In our cohort of MRD− patients, KIRL mismatching had no effect in decreasing relapse in these patients. Of the 4 prior studies evaluating KIR mismatch in UCBT;7, 8, 9, 10 only one study showed a positive effect:9 the 2-year cumulative incidence of relapse was 37% for the KIRL-compatible group (n=149) compared with 20% for the KIRL -incompatible group (n=69), P=0.03 in 94 patients with AML and 124 patients with acute lymphoblastic leukemia (ALL).9 Different from our study, all patients received a single unit UCBT and most patients received ATG that seemed to be a risk factor for relapse in that cohort. Similar to our current study, conditioning intensity was the most important risk factor for relapse. Our group’s prior study (257 patients, between 1998 and 2006), showed that KIRL mismatching in GvH direction was associated with a higher acute GVHD, and thus lower survival after only RIC UCBT.10 In contrast, relapse rates in this study were not affected by KIRL mismatching, albeit only evaluated in the MRD− group. Garfall et al also showed no effect of KIRL mismatching (n=35) on relapse in 80 patients with various hematologic malignancies after dUCBT.7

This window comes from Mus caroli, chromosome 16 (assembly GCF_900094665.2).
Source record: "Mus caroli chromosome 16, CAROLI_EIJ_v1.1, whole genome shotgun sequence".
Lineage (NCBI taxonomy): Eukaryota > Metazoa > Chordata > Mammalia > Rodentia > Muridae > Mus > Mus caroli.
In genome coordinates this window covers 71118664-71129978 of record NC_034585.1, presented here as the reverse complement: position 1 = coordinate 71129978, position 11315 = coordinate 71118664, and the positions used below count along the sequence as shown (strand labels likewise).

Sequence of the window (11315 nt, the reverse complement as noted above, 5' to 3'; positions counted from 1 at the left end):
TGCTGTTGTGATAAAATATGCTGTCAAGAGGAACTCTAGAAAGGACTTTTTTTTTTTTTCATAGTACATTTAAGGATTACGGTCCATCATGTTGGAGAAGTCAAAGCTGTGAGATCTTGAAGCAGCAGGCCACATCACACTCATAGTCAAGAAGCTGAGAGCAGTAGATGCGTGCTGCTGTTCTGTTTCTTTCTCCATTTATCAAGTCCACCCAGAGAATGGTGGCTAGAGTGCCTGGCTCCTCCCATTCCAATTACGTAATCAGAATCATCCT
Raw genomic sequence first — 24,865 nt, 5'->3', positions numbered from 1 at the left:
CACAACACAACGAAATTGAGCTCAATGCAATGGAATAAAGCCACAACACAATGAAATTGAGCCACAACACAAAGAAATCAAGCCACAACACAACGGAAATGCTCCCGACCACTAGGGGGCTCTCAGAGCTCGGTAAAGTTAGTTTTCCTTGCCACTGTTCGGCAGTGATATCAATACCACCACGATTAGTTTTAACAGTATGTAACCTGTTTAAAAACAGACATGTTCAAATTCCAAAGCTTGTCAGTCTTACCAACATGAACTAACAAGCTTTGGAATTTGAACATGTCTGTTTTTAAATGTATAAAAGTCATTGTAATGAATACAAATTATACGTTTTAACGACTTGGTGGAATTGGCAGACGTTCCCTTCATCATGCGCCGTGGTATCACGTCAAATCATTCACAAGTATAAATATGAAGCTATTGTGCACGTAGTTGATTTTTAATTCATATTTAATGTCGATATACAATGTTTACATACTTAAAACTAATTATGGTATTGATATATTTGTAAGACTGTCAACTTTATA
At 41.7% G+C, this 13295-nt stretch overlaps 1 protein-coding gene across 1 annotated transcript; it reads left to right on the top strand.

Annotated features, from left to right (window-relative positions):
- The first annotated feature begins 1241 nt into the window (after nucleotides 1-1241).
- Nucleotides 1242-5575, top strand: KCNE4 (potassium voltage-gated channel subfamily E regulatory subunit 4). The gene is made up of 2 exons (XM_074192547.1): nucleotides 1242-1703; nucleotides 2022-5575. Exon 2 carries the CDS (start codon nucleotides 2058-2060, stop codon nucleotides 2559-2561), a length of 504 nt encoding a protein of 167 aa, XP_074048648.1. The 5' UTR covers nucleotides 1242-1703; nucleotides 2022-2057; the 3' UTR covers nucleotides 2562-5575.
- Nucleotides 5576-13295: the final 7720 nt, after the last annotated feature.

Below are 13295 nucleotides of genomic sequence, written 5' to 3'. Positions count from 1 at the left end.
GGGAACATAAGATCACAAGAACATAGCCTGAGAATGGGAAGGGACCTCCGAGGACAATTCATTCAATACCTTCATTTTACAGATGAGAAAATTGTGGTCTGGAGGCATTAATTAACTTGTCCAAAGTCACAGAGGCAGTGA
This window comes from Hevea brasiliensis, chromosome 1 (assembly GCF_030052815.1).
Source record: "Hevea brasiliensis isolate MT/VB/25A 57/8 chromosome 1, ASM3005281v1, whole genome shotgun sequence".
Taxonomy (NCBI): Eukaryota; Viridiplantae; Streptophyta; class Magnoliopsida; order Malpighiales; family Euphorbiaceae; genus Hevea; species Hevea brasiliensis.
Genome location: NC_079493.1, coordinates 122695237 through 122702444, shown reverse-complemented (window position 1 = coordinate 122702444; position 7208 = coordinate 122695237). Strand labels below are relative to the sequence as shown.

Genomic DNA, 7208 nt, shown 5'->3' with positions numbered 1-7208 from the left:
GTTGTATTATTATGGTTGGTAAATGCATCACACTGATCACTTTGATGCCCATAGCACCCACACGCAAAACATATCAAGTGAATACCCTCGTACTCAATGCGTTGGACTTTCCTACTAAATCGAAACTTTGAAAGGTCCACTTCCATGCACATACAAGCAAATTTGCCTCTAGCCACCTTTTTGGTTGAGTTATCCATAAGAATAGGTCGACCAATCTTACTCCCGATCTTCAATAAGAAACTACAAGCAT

In summary, our study confirms and highlights many important findings: (1) OS is substantial for those receiving MAC UCBT and similar for those MRD- AML patients receiving RIC; (2) MRD status is a major determinant in long-term outcome with the greatest influence in the RIC setting; (3) KIRL mismatch had no impact on relapse in MRD- patients. The impact of KIRL mismatch needs to be investigated further by larger scale studies in regard to MRD status in patients with AML undergoing UCBT.
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CU: conceived the study idea, collected the data, analyzed the data, searched the literature, wrote the article and edited the article. JM, MAL, DW: conceived the study idea, analyzed the data, wrote the article and edited the article. TD: collected the data, analyzed the data, wrote the article and edited the article. JM, MAL, DW: conceived the study idea, analyzed data, wrote the article and edited the article. TD: collected the data, analyzed the data, wrote the article and edited the article. CB, AR, SY, NB, SC, EW: analyzed the data, wrote the article and edited the article.
The authors declare no conflict of interest.
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Ustun, C., Brunstein, C., DeFor, T. et al. Importance of conditioning regimen intensity, MRD positivity, and KIR ligand mismatch in UCB transplantation. Bone Marrow Transplant 53, 97–100 (2018) doi:10.1038/bmt.2017.212